de Lorrette, the people were dragging down the iron At this work I was kept, as nigh as I can guess, about railing in front, and removing the stones in the street. four hours, lifting great stones above my head. At

Proceeding onwards, I saw barricades forming about length I sank down upon a heap of stones, perfectly every hundred yards right and left of me. A captain overpowered by fatigue, although my fellow-labourers of the National Guards endeavoured to persuade them worked on with undiminished zeal. Perhaps I did not to desist; but they refused. The rappel was beating in enter into the spirit of the thing so much as they did, all quarters : everywhere National Guards, singly or for I never shall forget the activity displayed by all in parties, were hastening to their places of ren- classes. The man of evident wealth, in inorning-gown dezvous, clambering on the best way they could, for and slippers, worked side by side with the labourer in march they could not, the road was now so dreadfully blouse and sabots. All seemed actuated by the same cut up. I would beg my reader to imagine Cheapside indomitable zeal, and perfect order and good-will seemed in London strewn with broken glass, bottles, pots, and to exist among them. iron railings, diligences, omnibuses, carts, wagons, A respectably-attired individual came up to me and wheelbarrows, and watering-carts, planks and scaffold- inquired in a compassionate tone if I was not fatigued. poles, with ladders, barrels, buckets, and articles of I showed him my hands, torn and bleeding, my heated household furniture, in fact everything a mob can lay brow dripping with perspiration, and my soiled and their hands on; and they then may form some notion muddy dress. He entered a wine-shop, and gave me a of the scene which all the principal thoroughfares in bottle of wine and a small loaf, which I very thankfully Paris presented on that day.

received, and quickly devoured. On reaching the bottom of the Rue du Faubourg Presently I heard a great beating of drums, and on Montmartre, I was stopped by the people, who were looking over the barricade, saw a body of military ap. constructing a very strong barricade, and desired to proaching from the Faubourg, their glittering bayonets assist. This I had no particular wish to do, as I knew extending as far up the Faubourg as I could well see. not how long before it might be the scene of a san- The barricades were manned in a moment, and my guinary struggle. The method pursued in constructing heart beat furiously within my bosom. I thought of these street defences was nearly in all cases the same. England, of home, my pretty cottage, my wife and four Where any street vehicles could readily be obtained, little ones. I cast a despairing look around, but no they were used in preference to other materials; but as chance of escape this time. Still the drums advanced, these things were now nearly used up, the mob had no beating thunders, and then the troops halted; the noise resource but that of paving-stones.

of the drums ceased, and then came a monient of intense A band of labourers formed line across the street, excitement. A parley took place between the troops with crowbars, pickaxes, or bars of iron, with which and the people. One orator spoke at great length, and they loosened the stones. These were rapidly taken up evidently very much to the purpose, although I could by another line, who passed them on to a third, and so not understand half of what he said; but it ended by on to the barricade. "By these means a barricade was the soldiers giving up their arms to the people. This formed in an incredibly short space of time. My station was scarcely finished, when another body of National being nearest to the barricade-for they had selected Guards came up. A National Guard, who was with me, on account of my being taller than most of them, the people, stood on a broken pillar, and waved his hat to place the stones on the top-I took the opportunity on the point of his bayonet. The men came rushing of passing over to the other side, and finally gave them over the barricade, and boldly fraternised with the the slip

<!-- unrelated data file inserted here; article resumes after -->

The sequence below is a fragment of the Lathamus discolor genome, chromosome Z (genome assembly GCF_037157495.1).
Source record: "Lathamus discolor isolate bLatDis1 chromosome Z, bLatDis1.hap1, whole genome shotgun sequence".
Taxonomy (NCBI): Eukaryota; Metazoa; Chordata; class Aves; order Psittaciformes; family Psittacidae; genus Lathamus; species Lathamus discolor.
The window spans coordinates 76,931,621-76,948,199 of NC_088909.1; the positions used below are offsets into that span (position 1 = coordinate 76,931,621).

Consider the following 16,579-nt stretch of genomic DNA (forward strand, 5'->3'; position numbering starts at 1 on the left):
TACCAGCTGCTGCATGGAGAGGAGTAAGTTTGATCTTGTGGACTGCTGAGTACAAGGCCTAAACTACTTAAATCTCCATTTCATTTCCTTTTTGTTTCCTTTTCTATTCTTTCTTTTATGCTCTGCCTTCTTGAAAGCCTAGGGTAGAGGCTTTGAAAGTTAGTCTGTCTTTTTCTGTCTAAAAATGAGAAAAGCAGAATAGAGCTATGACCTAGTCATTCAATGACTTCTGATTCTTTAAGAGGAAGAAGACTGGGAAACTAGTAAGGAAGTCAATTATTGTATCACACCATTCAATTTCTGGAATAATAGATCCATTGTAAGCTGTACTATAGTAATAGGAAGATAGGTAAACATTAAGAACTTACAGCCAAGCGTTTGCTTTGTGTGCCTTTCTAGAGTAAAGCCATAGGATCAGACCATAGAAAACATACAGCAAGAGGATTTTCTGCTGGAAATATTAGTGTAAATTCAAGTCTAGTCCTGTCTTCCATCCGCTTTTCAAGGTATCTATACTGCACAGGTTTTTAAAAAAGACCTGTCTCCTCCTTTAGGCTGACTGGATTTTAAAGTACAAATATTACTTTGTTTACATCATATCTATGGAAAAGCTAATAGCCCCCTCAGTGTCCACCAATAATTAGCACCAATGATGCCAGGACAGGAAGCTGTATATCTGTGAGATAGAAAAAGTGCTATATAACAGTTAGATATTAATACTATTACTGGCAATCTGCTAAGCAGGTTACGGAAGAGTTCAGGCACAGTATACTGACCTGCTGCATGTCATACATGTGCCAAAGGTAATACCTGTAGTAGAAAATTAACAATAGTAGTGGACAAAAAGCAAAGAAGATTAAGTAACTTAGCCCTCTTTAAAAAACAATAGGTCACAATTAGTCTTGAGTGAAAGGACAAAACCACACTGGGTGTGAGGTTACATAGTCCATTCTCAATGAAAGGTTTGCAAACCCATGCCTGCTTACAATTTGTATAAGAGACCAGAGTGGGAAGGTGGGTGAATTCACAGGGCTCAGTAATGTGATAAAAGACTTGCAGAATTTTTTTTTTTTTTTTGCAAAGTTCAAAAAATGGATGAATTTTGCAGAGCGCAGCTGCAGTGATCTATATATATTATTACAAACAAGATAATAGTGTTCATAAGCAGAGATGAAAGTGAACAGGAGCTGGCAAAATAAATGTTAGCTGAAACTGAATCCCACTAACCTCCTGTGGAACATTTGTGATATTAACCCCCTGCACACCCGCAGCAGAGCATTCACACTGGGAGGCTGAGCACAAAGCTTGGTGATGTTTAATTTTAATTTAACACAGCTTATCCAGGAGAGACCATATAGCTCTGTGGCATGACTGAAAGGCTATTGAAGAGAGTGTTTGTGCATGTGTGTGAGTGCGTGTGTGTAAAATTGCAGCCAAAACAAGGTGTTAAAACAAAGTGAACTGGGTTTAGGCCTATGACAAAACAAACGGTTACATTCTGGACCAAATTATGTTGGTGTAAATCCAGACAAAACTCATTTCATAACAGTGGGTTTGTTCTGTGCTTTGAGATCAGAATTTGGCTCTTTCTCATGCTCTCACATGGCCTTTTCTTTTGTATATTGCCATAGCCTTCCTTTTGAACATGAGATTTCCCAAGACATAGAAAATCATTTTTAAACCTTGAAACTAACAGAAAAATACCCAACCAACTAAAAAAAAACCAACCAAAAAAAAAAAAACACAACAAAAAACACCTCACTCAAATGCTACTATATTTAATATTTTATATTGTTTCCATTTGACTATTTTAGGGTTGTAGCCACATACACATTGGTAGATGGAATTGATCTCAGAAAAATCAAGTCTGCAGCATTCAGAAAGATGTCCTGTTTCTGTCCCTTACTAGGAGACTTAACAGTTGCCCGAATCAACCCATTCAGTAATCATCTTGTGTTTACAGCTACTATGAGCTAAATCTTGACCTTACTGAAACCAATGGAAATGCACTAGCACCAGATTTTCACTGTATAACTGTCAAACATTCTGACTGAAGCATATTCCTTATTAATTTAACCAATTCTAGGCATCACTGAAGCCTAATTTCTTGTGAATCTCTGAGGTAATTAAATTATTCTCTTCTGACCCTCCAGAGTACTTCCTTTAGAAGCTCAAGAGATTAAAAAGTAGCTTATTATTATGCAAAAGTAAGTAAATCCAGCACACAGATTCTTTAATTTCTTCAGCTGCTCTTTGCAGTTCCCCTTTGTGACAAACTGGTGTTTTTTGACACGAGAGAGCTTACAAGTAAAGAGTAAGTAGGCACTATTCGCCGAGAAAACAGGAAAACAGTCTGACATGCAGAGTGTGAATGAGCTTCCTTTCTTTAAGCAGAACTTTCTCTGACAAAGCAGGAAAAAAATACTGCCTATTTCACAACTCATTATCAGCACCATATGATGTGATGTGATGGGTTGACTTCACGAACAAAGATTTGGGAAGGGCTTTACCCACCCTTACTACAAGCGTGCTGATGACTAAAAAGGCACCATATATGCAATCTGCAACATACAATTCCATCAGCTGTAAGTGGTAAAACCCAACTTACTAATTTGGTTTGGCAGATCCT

people. On reaching the Boulevards, I found all the fine The mob, now mingled with the National Guards, trees cut down, and placed across the road. Every- formed line on the Boulevard between Porte St Denis where were traces of the destructive activity of the and Porte St Martin. Nearly all now had muskets, preceding night. Advancing towards Porte St Denis, although many were armed with every species of weaI passed a very large body of troops. Dragoons dis- pon. Some had evidently furnished themselves from mounted, standing by their horses ; troops of the line, the theatres and old curiosity shops ; some were armed with their scarlet trousers covered with mud; riflemen cap-a-pie, like the knights of old; some with Indian war in their dark-green uniforms; and artillery standing by clubs and tomahawks. Among other things, I recogtheir guns. With the exception of the military, I was nised a very large sword which I remembered seeing exalone on the Boulevard, and the sound of my own foot- posed for sale as the sword of the executioner of Paris. steps sounded painfully on my ear; for the silence of A cry now burst from many lips of • Aux Tuileries! death reigned amidst thousands, all standing still and Aux Tuileries!' They formed column, with drums at motionless as statues. A long line of watch - fires their head, and began a scrambling march over the were smouldering, round which they had evidently numerous barricades down Rue St Denis. bivouacked; and the men looked pale and spiritless I had read, when a boy, of the awful and sanguinary with excessive fatigue. At the farther extremity of struggle attending the taking of that abode of royalty ; this body of soldiery were placed several pieces of and so, suffering my curiosity to get the better of prucannon, pointed towards Porte St Denis. My heart dent ars, I followed the throng, who advanced beating sunk within me, and tears started in my eyes, as I their drums, and roaring in chorus the · Marseillaise,' thought how soon they might be used in the destruc particularly the words, ' Aux armes, citoyens !' varying tion of my fellow-creatures. I never shall forget the it, however, with the eternal • Mourir pour la Patrie.' sensations those murderous engines of war occasioned They took the direction of the Tuileries, by the way within me.